3. Mark West

    “The property is free and clear of loans — it can be sold at a reasonable price for a reasonable use.”

    It could, but it wasn’t. The City evaluates projects that are proposed by the developer that controls the property, not ‘pie in the sky’ ones from the community.

  4. tj

    Mark,

    The property isn’t sold yet.   Sale to this buyer is contingent on getting all the necessary concessions from the city related to zoning, parking, height………

    Nobody’s asking for “pie in the sky”.   Neighbors all around the site would like conformity to city regulations.

    And the huge impact on traffic downtown will be detrimental to downtown businesses.

    1. hpierce

      Fine… then the “neighbors” could buy, or convince all of us (City) to buy it, and the neighbors can do whatever they want with the property… simple… otherwise, an actual or potential buyer can suggest whatever they want, and the City must consider it, and say yes or no, or yes depending on reasonable conditions…

      It ain’t your property, and until it is, play by the rules/laws… that’s what the property owner has to do… or do you believe all property is inherently “owned” by “the people”?  There are certain countries that see it that way… wouldn’t want to live in any of them…

      1. Tia Will

        pierce

        It ain’t your property, and until it is, play by the rules/laws”

        I agree with this. But I would extend it also to the land owners who I also think should “play by the rules/laws, including zoning and design guidelines.

         

        1. Mark West

          The laws of the State of California allow for changes to zoning on a case by case basis if approved by the local authority.  Design guidelines have no legal authority, they are simply guidelines, not rules or laws. When are you going to agree to live by our laws, Tia?

      2. Misanthrop

        “an actual or potential buyer can suggest whatever they want, and the City must consider it, and say yes or no, or yes depending on reasonable conditions…”

        The city could also say you have a perfectly good facility and we aren’t going to change the zoning. They could tell the owners that bailing them out of  their stranded asset is not the responsibility of this community but instead part of the risk inherent in our capitalist system.

        Of course that won’t happen because of Measure R. Measure R has turned land inside the city limit into a wildly valuable commodity. The scarcity of sites for housing and the housing imbalance of our broken housing market will push the city council to approve the project over the objections of the neighbors.

        The sad part is that this would be a great project if built somewhere on the periphery like at Russell and 98, outside the city limit but within biking distance to campus.

        1. hpierce

          Your  statement, “The city could also say you have a perfectly good facility and we aren’t going to change the zoning.”, was what I meant by “say no”.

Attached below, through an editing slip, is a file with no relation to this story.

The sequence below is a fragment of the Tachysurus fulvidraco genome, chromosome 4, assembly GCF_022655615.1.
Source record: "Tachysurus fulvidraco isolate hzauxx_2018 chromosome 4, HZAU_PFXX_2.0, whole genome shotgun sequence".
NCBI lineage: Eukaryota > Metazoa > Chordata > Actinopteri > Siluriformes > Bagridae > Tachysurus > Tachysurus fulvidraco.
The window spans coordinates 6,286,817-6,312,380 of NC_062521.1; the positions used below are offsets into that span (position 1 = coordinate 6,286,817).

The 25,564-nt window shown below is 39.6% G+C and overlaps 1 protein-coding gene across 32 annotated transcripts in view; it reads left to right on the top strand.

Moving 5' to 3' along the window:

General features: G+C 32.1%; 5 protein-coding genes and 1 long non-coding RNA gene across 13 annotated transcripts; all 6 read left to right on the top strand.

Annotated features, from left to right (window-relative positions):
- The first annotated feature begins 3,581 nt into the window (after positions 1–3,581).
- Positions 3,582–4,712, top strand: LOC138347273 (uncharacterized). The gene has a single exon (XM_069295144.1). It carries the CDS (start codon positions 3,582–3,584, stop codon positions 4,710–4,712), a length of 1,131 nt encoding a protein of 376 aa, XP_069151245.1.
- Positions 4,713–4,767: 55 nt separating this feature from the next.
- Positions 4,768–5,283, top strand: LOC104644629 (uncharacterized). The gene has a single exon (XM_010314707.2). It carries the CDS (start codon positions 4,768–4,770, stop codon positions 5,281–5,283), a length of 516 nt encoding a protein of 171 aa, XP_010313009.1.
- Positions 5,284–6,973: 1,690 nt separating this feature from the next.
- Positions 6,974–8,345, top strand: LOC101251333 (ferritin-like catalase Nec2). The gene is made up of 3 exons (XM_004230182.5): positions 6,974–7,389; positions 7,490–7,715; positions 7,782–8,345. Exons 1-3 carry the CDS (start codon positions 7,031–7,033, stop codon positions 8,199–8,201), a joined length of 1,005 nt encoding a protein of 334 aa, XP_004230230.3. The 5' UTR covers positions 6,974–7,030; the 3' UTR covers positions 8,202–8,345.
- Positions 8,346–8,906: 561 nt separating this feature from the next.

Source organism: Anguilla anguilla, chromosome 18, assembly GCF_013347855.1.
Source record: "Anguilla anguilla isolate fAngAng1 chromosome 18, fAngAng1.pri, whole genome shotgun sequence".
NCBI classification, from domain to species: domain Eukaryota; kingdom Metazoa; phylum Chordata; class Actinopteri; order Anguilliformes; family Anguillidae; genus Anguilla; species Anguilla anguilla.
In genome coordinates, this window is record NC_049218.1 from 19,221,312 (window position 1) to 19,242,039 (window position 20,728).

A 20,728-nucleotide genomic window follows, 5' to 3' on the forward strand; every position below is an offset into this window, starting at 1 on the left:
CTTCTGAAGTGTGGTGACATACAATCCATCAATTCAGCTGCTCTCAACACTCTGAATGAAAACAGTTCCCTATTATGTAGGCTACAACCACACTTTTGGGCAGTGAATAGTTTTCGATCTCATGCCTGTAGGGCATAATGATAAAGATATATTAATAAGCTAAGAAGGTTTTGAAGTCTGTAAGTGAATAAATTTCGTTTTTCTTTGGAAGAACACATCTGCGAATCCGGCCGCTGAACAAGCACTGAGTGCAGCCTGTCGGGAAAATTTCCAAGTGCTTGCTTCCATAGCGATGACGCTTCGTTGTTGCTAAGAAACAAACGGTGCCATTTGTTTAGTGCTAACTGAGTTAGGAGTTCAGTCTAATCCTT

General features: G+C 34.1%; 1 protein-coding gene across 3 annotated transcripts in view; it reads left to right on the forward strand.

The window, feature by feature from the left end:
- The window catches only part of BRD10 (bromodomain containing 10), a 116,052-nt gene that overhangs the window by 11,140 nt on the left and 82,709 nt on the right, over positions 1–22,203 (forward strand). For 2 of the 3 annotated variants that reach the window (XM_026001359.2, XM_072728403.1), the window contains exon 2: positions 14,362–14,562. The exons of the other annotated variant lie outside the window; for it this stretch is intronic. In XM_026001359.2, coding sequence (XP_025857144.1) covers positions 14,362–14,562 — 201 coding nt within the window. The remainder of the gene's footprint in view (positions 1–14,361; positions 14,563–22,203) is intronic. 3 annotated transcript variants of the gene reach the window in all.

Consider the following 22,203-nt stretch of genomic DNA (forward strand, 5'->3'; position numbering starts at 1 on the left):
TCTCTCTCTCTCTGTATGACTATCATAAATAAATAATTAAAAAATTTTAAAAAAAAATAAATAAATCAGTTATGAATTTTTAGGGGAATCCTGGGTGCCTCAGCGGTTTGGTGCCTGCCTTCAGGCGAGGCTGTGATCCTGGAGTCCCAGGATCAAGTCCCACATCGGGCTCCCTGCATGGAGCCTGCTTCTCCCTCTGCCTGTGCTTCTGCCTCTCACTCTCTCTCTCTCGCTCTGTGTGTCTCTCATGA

The City cannot stop the owner from demolishing the buildings, resulting in a vacant lot.  Upon which they could then build an Industrial facility, consistent with the existing zoning.  Property owners’ choice.

          Wonder how Families First got built, given the zoning… probably a “wink and a nod”…

    2. Mark West

      TJ – My statement was “the developer that controls the property” indicating that I am aware this developer does not currently own it but has a legal option to buy it under specified conditions, hence ‘control’ for the purposes of this project.

  5. Tia Will

    Mark

    You have often commented on the right of the owner to do what they like with their own property. It seems like you have now taken this one step further to include those who might own the property as long as their vision is in alignment with your own.

    Greater costs up front require greater revenues from the project to allow for the necessary return on investment to satisfy the investors and the entities providing the financing.”

    On this point we are in agreement. Where we diverge is that I do not believe that the “satisfaction” of the investors and the entities providing the financing should be placed above the “satisfaction” of other stakeholders within the community.

     

    1. hpierce

      Tia… they can’t “do anything they want”… but they are entitled to ask for anything… the City can say no… they can say yes… they can tell them that they’ll only say yes if the proposal is different (but only if they seek additional entitlements)… see First and Fifth amendments to the constitution on that… should the City tell you how to use your property, the price you can sell your property for, if you are in conformance with your current entitlements?  Land use changes are discretionary/legislative acts…

      Be careful what you ask for… “first they came after developers… next they came after my property… ”

      Am still unsure whether the Sterling proposal is (given the changes they seek to existing entitlements) something I support… but I definitely support their right to ask… as long as they are current on payments to support the staff effort to process…